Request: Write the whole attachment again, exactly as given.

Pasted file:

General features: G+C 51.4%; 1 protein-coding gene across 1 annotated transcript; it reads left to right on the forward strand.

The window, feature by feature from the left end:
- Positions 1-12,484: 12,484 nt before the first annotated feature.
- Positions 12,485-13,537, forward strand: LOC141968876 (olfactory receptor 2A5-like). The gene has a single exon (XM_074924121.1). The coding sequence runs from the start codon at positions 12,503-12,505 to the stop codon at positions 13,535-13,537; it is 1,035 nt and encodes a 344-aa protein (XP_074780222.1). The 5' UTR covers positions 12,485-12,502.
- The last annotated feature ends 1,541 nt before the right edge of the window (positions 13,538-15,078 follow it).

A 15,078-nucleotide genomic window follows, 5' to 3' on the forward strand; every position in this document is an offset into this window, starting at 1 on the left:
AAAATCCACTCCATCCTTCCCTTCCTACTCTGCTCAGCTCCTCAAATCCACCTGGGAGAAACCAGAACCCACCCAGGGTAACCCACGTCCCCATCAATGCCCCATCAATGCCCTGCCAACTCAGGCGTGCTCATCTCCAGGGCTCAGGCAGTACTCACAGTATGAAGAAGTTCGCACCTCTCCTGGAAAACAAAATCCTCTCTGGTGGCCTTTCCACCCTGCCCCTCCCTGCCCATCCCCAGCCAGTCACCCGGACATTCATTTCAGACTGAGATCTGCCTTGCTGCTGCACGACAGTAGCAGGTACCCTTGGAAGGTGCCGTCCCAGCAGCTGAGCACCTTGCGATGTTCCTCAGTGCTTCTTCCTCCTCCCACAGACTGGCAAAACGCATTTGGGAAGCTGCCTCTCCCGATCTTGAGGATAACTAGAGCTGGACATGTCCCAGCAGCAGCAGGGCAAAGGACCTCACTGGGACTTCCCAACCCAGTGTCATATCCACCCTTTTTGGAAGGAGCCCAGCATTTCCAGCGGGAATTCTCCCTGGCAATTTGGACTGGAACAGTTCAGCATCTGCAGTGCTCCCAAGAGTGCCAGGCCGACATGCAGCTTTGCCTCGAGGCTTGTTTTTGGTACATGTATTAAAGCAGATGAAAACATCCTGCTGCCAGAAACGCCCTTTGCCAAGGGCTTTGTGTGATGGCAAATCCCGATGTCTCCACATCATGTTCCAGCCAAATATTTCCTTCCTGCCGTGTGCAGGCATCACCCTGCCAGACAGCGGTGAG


General features: G+C 51.4%; 1 protein-coding gene across 1 annotated transcript; it reads left to right on the forward strand.

The window, feature by feature from the left end:
- Positions 1-12,484: 12,484 nt before the first annotated feature.
- Positions 12,485-13,537, forward strand: LOC141968876 (olfactory receptor 2A5-like). The gene has a single exon (XM_074924121.1). The coding sequence runs from the start codon at positions 12,503-12,505 to the stop codon at positions 13,535-13,537; it is 1,035 nt and encodes a 344-aa protein (XP_074780222.1). The 5' UTR covers positions 12,485-12,502.
- The last annotated feature ends 1,541 nt before the right edge of the window (positions 13,538-15,078 follow it).

A 15,078-nucleotide genomic window follows, 5' to 3' on the forward strand; every position in this document is an offset into this window, starting at 1 on the left:
AAAATCCACTCCATCCTTCCCTTCCTACTCTGCTCAGCTCCTCAAATCCACCTGGGAGAAACCAGAACCCACCCAGGGTAACCCACGTCCCCATCAATGCCCCATCAATGCCCTGCCAACTCAGGCGTGCTCATCTCCAGGGCTCAGGCAGTACTCACAGTATGAAGAAGTTCGCACCTCTCCTGGAAAACAAAATCCTCTCTGGTGGCCTTTCCACCCTGCCCCTCCCTGCCCATCCCCAGCCAGTCACCCGGACATTCATTTCAGACTGAGATCTGCCTTGCTGCTGCACGACAGTAGCAGGTACCCTTGGAAGGTGCCGTCCCAGCAGCTGAGCACCTTGCGATGTTCCTCAGTGCTTCTTCCTCCTCCCACAGACTGGCAAAACGCATTTGGGAAGCTGCCTCTCCCGATCTTGAGGATAACTAGAGCTGGACATGTCCCAGCAGCAGCAGGGCAAAGGACCTCACTGGGACTTCCCAACCCAGTGTCATATCCACCCTTTTTGGAAGGAGCCCAGCATTTCCAGCGGGAATTCTCCCTGGCAATTTGGACTGGAACAGTTCAGCATCTGCAGTGCTCCCAAGAGTGCCAGGCCGACATGCAGCTTTGCCTCGAGGCTTGTTTTTGGTACATGTATTAAAGCAGATGAAAACATCCTGCTGCCAGAAACGCCCTTTGCCAAGGGCTTTGTGTGATGGCAAATCCCGATGTCTCCACATCATGTTCCAGCCAAATATTTCCTTCCTGCCGTGTGCAGGCATCACCCTGCCAGACAGCGGTGAG